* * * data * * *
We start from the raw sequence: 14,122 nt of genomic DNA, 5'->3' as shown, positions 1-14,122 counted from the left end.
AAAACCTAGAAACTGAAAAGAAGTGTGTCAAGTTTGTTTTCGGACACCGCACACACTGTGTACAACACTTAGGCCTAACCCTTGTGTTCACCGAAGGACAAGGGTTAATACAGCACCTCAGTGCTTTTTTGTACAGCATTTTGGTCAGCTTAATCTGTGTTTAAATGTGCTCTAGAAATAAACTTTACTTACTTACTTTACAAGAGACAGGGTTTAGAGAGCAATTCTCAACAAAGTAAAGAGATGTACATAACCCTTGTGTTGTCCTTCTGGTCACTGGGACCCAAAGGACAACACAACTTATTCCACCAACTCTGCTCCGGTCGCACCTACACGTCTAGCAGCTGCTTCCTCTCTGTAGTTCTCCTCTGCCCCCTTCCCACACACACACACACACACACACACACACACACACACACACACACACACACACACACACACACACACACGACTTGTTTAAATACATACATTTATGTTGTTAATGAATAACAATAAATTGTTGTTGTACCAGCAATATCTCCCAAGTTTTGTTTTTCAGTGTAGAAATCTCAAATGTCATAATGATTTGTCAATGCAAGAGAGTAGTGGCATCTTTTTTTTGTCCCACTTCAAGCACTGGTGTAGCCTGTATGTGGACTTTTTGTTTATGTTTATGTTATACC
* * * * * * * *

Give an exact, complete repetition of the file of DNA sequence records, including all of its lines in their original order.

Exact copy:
We start from the raw sequence: 14,122 nt of genomic DNA, 5'->3' as shown, positions 1-14,122 counted from the left end.
AAAACCTAGAAACTGAAAAGAAGTGTGTCAAGTTTGTTTTCGGACACCGCACACACTGTGTACAACACTTAGGCCTAACCCTTGTGTTCACCGAAGGACAAGGGTTAATACAGCACCTCAGTGCTTTTTTGTACAGCATTTTGGTCAGCTTAATCTGTGTTTAAATGTGCTCTAGAAATAAACTTTACTTACTTACTTTACAAGAGACAGGGTTTAGAGAGCAATTCTCAACAAAGTAAAGAGATGTACATAACCCTTGTGTTGTCCTTCTGGTCACTGGGACCCAAAGGACAACACAACTTATTCCACCAACTCTGCTCCGGTCGCACCTACACGTCTAGCAGCTGCTTCCTCTCTGTAGTTCTCCTCTGCCCCCTTCCCACACACACACACACACACACACACACACACACACACACACACACACACACACACACACACACACACACGACTTGTTTAAATACATACATTTATGTTGTTAATGAATAACAATAAATTGTTGTTGTACCAGCAATATCTCCCAAGTTTTGTTTTTCAGTGTAGAAATCTCAAATGTCATAATGATTTGTCAATGCAAGAGAGTAGTGGCATCTTTTTTTTGTCCCACTTCAAGCACTGGTGTAGCCTGTATGTGGACTTTTTGTTTATGTTTATGTTATACC